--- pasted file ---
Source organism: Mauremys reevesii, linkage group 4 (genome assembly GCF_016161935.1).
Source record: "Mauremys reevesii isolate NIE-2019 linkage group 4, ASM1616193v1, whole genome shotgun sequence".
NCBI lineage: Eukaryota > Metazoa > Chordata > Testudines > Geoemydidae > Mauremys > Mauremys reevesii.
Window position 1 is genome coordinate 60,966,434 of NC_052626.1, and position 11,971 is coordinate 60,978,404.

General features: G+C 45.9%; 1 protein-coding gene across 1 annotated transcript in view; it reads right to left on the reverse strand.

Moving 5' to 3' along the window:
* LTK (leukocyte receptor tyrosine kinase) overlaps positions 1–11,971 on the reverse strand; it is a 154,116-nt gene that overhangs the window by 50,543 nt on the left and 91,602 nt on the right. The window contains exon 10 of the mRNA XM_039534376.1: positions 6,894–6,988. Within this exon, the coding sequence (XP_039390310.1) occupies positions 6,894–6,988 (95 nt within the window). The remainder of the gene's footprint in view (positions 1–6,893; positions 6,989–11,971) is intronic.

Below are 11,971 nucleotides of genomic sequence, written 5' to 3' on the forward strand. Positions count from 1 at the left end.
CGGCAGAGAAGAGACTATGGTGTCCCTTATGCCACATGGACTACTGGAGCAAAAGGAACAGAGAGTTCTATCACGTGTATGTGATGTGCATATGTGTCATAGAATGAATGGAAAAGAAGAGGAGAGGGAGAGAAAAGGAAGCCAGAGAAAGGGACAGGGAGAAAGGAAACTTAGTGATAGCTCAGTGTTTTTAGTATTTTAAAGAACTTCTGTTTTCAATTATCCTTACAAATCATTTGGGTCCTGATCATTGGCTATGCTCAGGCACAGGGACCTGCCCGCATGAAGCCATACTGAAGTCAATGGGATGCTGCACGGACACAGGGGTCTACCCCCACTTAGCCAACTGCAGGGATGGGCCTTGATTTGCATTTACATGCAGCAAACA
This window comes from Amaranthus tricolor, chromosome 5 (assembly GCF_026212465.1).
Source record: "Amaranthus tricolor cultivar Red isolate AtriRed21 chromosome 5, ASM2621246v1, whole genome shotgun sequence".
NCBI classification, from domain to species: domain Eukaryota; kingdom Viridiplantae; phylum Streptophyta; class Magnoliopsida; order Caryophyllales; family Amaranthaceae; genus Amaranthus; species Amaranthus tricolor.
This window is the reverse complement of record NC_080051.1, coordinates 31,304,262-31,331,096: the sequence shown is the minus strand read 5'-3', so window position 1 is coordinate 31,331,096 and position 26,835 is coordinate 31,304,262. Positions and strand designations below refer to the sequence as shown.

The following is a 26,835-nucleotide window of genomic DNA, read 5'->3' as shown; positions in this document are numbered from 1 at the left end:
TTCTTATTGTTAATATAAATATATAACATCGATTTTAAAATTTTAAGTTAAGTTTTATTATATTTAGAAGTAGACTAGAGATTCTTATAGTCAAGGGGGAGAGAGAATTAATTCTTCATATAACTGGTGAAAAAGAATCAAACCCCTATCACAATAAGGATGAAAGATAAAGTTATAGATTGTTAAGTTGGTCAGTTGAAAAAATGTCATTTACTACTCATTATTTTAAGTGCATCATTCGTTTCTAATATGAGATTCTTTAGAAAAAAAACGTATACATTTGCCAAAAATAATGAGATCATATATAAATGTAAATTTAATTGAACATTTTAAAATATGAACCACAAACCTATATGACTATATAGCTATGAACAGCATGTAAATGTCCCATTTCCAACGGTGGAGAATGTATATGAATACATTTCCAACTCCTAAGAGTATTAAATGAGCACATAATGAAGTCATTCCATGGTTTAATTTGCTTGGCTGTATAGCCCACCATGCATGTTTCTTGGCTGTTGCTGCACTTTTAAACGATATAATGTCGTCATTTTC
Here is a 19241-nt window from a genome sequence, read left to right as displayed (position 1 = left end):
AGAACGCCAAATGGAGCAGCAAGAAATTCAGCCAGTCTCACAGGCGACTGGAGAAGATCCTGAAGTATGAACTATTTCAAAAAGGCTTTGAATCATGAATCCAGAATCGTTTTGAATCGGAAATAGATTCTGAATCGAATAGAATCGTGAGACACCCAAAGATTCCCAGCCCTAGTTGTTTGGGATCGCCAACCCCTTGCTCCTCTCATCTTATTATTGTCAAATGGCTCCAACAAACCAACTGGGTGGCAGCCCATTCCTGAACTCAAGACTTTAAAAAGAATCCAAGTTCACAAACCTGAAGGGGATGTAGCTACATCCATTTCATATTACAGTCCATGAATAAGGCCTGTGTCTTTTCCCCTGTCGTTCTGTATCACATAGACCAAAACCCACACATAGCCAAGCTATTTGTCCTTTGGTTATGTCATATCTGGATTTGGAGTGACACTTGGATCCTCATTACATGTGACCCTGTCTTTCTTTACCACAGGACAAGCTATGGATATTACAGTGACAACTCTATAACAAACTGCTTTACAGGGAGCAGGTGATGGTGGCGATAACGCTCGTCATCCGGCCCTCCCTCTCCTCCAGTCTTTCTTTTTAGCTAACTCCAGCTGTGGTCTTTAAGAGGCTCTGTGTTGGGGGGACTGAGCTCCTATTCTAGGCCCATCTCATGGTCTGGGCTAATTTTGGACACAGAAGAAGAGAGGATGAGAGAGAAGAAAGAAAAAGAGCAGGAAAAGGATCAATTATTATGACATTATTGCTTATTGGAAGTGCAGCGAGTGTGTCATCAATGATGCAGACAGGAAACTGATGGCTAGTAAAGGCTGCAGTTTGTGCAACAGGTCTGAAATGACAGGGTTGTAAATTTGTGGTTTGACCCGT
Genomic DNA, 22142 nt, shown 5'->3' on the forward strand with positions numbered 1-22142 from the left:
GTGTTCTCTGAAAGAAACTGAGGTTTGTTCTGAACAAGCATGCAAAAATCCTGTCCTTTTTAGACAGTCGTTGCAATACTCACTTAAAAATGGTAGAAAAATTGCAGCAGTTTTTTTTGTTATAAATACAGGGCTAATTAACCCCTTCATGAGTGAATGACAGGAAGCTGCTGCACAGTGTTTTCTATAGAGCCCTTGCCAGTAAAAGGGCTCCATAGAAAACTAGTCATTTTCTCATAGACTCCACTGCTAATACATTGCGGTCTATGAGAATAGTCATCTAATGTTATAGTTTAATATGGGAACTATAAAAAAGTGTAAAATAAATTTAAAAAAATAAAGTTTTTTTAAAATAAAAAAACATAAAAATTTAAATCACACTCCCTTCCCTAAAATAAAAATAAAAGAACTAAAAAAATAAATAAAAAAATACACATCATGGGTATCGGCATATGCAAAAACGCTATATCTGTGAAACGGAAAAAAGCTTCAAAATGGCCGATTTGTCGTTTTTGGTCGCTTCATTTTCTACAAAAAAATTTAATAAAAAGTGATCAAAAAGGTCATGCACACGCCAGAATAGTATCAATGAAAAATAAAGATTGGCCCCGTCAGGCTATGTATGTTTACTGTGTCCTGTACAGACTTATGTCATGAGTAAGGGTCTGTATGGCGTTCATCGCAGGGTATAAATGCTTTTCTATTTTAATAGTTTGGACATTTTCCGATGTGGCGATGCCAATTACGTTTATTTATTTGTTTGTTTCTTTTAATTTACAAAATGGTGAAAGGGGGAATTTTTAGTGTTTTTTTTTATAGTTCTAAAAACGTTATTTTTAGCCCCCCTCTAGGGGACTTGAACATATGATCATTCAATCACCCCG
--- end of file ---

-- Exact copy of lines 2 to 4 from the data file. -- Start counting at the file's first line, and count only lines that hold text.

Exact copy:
Source record: "Mauremys reevesii isolate NIE-2019 linkage group 4, ASM1616193v1, whole genome shotgun sequence".
NCBI lineage: Eukaryota > Metazoa > Chordata > Testudines > Geoemydidae > Mauremys > Mauremys reevesii.
Window position 1 is genome coordinate 60,966,434 of NC_052626.1, and position 11,971 is coordinate 60,978,404.